A Pitch for Shane
A Pitch for Shane—an exhibition of clay figures in memory of murderedGarryowen RFC player, Shane Geoghegan—will be on display in Istabraq Hall, CityHall until the end of January. Inspired by the ancient ‘terracottaarmy’, the initiative involved 21,000 figures being hand-craftedby members of the public all over Irelandand then collected together into a public art installation. The aim of the exhibition,which also includes photographs, is to make an appeal for a safe society, showsolidarity for innocent victims of violence and was an important event in theyear of Limerick’s reign as EuropeanCity of Sport.
Shane’s mothersummed up the project saying: “From the day welost Shane, we have being fighting for his memory. Fighting for his memorybecause of the danger that he may be remembered only by the manner of his dying-that would be another tragedy. We, his family, want Shane Geoghegan to beremembered for his life and the way he lived it. He was a contributor. He madeother people’s lives better. His name should continue to remind people of thatwonderful quality.”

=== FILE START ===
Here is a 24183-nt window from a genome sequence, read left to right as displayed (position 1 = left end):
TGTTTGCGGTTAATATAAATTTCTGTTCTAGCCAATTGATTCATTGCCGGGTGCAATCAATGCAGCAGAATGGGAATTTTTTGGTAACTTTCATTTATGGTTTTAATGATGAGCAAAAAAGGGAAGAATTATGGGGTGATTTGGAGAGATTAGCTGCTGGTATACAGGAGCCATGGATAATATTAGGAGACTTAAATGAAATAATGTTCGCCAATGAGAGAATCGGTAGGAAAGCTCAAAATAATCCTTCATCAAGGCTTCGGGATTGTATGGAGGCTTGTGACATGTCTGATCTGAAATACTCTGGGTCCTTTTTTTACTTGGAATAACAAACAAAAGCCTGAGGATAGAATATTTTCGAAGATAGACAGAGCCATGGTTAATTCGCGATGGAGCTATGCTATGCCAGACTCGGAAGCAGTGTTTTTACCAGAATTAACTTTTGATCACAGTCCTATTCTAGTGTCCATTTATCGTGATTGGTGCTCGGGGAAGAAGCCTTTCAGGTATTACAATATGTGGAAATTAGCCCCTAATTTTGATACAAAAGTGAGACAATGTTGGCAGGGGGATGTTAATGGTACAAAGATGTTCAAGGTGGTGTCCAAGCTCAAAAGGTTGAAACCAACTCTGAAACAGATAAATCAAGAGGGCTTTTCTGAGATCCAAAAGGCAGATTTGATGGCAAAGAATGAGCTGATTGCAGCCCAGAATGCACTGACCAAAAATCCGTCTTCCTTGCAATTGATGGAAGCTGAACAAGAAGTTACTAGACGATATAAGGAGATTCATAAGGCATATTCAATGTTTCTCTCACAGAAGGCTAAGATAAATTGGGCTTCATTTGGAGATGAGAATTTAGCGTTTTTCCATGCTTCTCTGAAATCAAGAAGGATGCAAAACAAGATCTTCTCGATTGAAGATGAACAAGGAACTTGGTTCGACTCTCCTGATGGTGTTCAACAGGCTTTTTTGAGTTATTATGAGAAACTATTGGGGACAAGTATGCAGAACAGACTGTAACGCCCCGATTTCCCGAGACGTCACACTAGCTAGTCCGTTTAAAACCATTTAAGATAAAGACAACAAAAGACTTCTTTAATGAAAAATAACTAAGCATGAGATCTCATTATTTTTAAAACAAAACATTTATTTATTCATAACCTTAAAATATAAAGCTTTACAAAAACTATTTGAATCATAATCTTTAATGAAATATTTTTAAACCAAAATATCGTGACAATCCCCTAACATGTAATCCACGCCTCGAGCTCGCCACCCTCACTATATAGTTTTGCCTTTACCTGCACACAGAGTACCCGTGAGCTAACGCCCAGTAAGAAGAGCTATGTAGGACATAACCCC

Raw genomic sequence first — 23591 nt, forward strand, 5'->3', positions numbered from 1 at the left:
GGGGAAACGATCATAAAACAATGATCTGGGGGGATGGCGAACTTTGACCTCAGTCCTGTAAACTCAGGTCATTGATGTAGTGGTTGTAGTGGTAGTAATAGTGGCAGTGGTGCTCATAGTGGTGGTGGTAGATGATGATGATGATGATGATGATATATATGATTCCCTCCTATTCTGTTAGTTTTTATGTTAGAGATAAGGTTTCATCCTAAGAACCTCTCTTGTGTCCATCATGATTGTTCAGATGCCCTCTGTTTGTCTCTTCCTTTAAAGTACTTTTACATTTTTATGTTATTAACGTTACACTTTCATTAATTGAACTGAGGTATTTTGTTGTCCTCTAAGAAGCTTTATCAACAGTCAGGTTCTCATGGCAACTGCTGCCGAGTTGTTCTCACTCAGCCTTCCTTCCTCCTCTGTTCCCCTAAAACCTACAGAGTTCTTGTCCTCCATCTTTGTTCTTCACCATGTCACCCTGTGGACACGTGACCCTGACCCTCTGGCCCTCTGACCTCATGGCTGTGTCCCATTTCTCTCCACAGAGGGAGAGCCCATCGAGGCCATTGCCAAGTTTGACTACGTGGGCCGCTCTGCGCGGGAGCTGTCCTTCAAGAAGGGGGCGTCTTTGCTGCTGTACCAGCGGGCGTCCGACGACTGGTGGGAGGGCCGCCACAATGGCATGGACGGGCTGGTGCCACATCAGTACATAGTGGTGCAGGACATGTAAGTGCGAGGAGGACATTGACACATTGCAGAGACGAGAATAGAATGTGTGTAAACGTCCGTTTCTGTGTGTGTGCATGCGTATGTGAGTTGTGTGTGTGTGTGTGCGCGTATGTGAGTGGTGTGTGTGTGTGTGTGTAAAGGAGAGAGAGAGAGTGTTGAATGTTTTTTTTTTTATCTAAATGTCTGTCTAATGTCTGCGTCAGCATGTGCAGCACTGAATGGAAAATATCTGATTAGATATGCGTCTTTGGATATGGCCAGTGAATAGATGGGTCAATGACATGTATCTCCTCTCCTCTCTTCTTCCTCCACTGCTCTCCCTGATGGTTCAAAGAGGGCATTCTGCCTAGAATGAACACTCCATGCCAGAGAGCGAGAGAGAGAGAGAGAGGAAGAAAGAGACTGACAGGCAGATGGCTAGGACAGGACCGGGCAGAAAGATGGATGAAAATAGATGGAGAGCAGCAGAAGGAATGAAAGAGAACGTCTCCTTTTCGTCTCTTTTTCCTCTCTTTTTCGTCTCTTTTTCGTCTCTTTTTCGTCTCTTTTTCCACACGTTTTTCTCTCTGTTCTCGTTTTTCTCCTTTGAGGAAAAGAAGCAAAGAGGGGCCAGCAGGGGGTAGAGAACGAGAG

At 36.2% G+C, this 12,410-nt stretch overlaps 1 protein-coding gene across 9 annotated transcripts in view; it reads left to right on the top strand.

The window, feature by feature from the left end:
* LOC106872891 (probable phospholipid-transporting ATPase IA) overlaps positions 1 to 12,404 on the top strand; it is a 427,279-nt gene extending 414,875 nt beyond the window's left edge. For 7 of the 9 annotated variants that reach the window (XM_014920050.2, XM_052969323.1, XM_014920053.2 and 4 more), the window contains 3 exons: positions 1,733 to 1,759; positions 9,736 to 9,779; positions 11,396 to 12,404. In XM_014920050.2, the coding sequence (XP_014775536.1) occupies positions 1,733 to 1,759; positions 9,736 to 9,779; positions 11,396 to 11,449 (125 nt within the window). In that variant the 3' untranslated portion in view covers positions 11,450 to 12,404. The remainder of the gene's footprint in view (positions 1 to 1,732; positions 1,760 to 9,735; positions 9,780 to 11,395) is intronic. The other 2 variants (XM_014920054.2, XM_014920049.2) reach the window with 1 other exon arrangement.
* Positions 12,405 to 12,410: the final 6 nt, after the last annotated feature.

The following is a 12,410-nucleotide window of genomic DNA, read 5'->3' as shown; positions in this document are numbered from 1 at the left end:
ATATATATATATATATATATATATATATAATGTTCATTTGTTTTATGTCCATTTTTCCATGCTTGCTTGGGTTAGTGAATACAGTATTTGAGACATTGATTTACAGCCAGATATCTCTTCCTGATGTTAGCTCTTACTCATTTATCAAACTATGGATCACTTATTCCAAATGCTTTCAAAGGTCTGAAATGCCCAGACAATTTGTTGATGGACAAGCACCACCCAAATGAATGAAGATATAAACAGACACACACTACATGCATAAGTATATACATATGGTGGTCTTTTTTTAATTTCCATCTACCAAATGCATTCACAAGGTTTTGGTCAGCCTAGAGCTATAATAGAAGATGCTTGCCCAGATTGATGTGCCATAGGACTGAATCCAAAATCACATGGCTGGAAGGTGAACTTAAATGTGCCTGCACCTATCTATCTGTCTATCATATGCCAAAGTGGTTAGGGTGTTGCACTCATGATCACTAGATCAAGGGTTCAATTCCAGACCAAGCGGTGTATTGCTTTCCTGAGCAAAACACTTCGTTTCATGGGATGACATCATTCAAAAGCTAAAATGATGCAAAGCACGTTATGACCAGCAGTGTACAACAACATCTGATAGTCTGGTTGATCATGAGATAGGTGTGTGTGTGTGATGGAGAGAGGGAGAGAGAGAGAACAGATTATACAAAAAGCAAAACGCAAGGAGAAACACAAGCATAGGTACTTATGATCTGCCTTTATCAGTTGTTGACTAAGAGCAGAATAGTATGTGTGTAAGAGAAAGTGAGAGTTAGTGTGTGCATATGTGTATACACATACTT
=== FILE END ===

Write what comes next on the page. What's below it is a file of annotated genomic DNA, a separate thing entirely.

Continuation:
The exhibition will need a new venue/ homeafter that and any suggestions or offers can be made via the website, www.pitchforshane.com. Istabraq Hall isopen Mon-Fri, .
Occupy Space islaunching a new exhibition, Location, with a preview this Thursday (January 12,).It will start officially the day after and run until February 4.The artists include Lisa Flynn, Michele Horrigan, Elaine Reynolds and JonathanSammon. It is curated by Ruth Hogan.
The blurb reads: “Sites, places, locations: everyone has aplace of origin, a locus from where all things begin. Spaces where we interact,live and thrive. Yet what role does this space play in determining asense of self and how does one negotiate a sense of identity in an unfamiliarenvironment?”